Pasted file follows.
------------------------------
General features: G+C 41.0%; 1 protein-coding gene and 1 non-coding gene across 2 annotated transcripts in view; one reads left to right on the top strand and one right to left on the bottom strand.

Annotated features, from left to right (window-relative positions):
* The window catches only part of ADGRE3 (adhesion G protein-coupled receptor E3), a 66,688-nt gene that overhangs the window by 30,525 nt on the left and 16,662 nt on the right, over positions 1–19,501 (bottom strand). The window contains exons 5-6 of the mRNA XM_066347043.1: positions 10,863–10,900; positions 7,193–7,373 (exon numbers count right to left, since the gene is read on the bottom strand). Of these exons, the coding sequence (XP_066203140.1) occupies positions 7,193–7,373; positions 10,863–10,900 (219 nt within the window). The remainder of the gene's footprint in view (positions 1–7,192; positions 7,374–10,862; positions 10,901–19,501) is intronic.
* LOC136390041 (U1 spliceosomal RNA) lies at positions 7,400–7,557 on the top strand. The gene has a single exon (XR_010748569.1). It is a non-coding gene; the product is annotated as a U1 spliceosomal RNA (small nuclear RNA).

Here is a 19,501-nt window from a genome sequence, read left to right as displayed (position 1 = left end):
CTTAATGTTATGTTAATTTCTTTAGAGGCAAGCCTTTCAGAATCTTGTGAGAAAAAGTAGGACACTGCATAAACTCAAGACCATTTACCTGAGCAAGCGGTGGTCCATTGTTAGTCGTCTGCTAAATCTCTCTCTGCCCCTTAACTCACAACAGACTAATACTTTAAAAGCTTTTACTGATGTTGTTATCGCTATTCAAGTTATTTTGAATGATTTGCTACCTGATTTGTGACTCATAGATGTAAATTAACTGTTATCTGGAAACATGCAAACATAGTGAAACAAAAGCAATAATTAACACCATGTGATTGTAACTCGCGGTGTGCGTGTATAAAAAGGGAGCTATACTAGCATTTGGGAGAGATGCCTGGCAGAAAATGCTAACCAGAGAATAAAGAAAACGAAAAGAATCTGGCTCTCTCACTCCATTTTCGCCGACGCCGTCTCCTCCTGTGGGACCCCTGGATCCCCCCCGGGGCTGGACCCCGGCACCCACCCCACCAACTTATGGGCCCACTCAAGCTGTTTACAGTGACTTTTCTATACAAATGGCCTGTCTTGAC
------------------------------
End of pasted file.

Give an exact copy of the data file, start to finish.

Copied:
General features: G+C 41.0%; 1 protein-coding gene and 1 non-coding gene across 2 annotated transcripts in view; one reads left to right on the top strand and one right to left on the bottom strand.

Annotated features, from left to right (window-relative positions):
* The window catches only part of ADGRE3 (adhesion G protein-coupled receptor E3), a 66,688-nt gene that overhangs the window by 30,525 nt on the left and 16,662 nt on the right, over positions 1–19,501 (bottom strand). The window contains exons 5-6 of the mRNA XM_066347043.1: positions 10,863–10,900; positions 7,193–7,373 (exon numbers count right to left, since the gene is read on the bottom strand). Of these exons, the coding sequence (XP_066203140.1) occupies positions 7,193–7,373; positions 10,863–10,900 (219 nt within the window). The remainder of the gene's footprint in view (positions 1–7,192; positions 7,374–10,862; positions 10,901–19,501) is intronic.
* LOC136390041 (U1 spliceosomal RNA) lies at positions 7,400–7,557 on the top strand. The gene has a single exon (XR_010748569.1). It is a non-coding gene; the product is annotated as a U1 spliceosomal RNA (small nuclear RNA).

Here is a 19,501-nt window from a genome sequence, read left to right as displayed (position 1 = left end):
CTTAATGTTATGTTAATTTCTTTAGAGGCAAGCCTTTCAGAATCTTGTGAGAAAAAGTAGGACACTGCATAAACTCAAGACCATTTACCTGAGCAAGCGGTGGTCCATTGTTAGTCGTCTGCTAAATCTCTCTCTGCCCCTTAACTCACAACAGACTAATACTTTAAAAGCTTTTACTGATGTTGTTATCGCTATTCAAGTTATTTTGAATGATTTGCTACCTGATTTGTGACTCATAGATGTAAATTAACTGTTATCTGGAAACATGCAAACATAGTGAAACAAAAGCAATAATTAACACCATGTGATTGTAACTCGCGGTGTGCGTGTATAAAAAGGGAGCTATACTAGCATTTGGGAGAGATGCCTGGCAGAAAATGCTAACCAGAGAATAAAGAAAACGAAAAGAATCTGGCTCTCTCACTCCATTTTCGCCGACGCCGTCTCCTCCTGTGGGACCCCTGGATCCCCCCCGGGGCTGGACCCCGGCACCCACCCCACCAACTTATGGGCCCACTCAAGCTGTTTACAGTGACTTTTCTATACAAATGGCCTGTCTTGAC